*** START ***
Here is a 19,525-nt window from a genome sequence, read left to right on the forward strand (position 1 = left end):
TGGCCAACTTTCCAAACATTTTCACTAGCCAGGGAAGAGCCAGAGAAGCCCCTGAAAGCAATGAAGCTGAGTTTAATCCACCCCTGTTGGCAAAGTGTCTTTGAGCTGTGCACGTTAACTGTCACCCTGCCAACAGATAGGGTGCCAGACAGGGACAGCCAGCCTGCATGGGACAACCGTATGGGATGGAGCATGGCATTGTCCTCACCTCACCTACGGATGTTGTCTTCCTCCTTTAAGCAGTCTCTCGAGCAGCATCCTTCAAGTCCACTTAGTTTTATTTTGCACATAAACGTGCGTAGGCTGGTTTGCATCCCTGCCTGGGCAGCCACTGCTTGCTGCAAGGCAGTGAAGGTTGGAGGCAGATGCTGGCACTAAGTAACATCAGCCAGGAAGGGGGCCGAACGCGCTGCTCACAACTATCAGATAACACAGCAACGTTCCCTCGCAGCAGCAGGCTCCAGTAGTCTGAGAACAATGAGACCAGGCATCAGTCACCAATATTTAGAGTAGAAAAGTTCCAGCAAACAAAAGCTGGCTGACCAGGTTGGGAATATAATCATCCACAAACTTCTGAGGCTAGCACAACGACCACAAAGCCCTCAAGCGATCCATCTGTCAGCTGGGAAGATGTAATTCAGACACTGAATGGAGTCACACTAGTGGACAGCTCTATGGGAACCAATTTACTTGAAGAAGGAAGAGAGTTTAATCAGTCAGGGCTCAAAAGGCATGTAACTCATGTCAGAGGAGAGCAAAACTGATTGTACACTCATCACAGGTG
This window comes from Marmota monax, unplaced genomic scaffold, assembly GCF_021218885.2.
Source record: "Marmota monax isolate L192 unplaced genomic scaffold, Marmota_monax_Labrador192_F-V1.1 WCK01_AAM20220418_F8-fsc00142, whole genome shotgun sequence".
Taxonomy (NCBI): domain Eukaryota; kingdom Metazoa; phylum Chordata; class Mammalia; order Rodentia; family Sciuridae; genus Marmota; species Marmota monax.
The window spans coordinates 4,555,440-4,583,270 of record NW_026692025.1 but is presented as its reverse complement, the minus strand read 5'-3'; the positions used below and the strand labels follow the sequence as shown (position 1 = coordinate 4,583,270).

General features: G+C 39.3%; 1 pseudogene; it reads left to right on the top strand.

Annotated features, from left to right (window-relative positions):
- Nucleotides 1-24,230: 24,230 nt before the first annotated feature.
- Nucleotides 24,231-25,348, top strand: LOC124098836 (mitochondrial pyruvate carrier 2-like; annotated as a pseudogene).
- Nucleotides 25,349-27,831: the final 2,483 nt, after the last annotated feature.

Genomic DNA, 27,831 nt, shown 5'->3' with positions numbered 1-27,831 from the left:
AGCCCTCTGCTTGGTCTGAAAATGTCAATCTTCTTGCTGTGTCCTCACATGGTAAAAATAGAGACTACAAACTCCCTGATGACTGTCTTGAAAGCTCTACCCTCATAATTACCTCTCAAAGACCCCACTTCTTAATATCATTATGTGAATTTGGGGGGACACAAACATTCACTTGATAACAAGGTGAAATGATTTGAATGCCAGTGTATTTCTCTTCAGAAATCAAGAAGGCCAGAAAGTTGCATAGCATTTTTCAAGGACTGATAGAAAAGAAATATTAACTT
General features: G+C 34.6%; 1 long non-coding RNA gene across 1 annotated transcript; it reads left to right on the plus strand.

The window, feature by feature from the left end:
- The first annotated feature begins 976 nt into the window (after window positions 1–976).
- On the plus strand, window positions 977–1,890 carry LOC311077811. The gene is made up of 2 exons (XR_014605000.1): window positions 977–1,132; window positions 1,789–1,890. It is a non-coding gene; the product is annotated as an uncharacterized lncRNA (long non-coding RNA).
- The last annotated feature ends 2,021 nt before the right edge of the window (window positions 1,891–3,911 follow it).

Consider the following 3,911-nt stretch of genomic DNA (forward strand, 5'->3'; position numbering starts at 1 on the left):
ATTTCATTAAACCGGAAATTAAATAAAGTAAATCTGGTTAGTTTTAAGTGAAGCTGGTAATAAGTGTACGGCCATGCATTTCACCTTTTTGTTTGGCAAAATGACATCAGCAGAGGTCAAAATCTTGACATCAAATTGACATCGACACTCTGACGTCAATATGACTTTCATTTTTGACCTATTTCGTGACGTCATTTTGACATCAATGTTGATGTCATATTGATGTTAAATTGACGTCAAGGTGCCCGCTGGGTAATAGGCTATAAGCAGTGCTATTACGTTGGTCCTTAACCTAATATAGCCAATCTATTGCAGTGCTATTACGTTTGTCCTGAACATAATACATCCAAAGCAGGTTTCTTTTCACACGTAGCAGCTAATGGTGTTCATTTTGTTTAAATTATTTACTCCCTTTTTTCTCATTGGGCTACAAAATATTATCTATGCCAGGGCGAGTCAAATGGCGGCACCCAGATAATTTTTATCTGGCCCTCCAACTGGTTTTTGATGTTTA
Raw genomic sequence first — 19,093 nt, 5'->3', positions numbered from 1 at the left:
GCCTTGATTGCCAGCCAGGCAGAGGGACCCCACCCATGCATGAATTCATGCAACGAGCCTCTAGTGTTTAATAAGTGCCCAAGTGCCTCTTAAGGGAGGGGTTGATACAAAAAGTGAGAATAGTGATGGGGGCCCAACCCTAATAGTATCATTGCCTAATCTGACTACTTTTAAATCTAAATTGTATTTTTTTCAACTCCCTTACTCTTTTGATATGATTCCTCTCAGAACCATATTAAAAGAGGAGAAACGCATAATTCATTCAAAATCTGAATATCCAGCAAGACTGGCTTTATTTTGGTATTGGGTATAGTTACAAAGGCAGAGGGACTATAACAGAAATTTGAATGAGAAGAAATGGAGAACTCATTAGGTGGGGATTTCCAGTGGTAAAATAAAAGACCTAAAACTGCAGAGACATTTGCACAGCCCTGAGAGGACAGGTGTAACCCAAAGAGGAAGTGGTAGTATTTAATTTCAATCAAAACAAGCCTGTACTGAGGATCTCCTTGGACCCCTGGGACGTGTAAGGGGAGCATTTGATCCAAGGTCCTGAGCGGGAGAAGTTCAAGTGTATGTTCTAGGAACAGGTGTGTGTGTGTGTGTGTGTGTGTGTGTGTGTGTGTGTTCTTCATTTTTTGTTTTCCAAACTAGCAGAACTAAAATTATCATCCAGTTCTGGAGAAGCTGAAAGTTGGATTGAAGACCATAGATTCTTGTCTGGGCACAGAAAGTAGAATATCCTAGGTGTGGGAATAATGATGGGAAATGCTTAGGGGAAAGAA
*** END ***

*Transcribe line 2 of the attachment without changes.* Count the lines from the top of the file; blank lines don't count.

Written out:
TGGCCAACTTTCCAAACATTTTCACTAGCCAGGGAAGAGCCAGAGAAGCCCCTGAAAGCAATGAAGCTGAGTTTAATCCACCCCTGTTGGCAAAGTGTCTTTGAGCTGTGCACGTTAACTGTCACCCTGCCAACAGATAGGGTGCCAGACAGGGACAGCCAGCCTGCATGGGACAACCGTATGGGATGGAGCATGGCATTGTCCTCACCTCACCTACGGATGTTGTCTTCCTCCTTTAAGCAGTCTCTCGAGCAGCATCCTTCAAGTCCACTTAGTTTTATTTTGCACATAAACGTGCGTAGGCTGGTTTGCATCCCTGCCTGGGCAGCCACTGCTTGCTGCAAGGCAGTGAAGGTTGGAGGCAGATGCTGGCACTAAGTAACATCAGCCAGGAAGGGGGCCGAACGCGCTGCTCACAACTATCAGATAACACAGCAACGTTCCCTCGCAGCAGCAGGCTCCAGTAGTCTGAGAACAATGAGACCAGGCATCAGTCACCAATATTTAGAGTAGAAAAGTTCCAGCAAACAAAAGCTGGCTGACCAGGTTGGGAATATAATCATCCACAAACTTCTGAGGCTAGCACAACGACCACAAAGCCCTCAAGCGATCCATCTGTCAGCTGGGAAGATGTAATTCAGACACTGAATGGAGTCACACTAGTGGACAGCTCTATGGGAACCAATTTACTTGAAGAAGGAAGAGAGTTTAATCAGTCAGGGCTCAAAAGGCATGTAACTCATGTCAGAGGAGAGCAAAACTGATTGTACACTCATCACAGGTG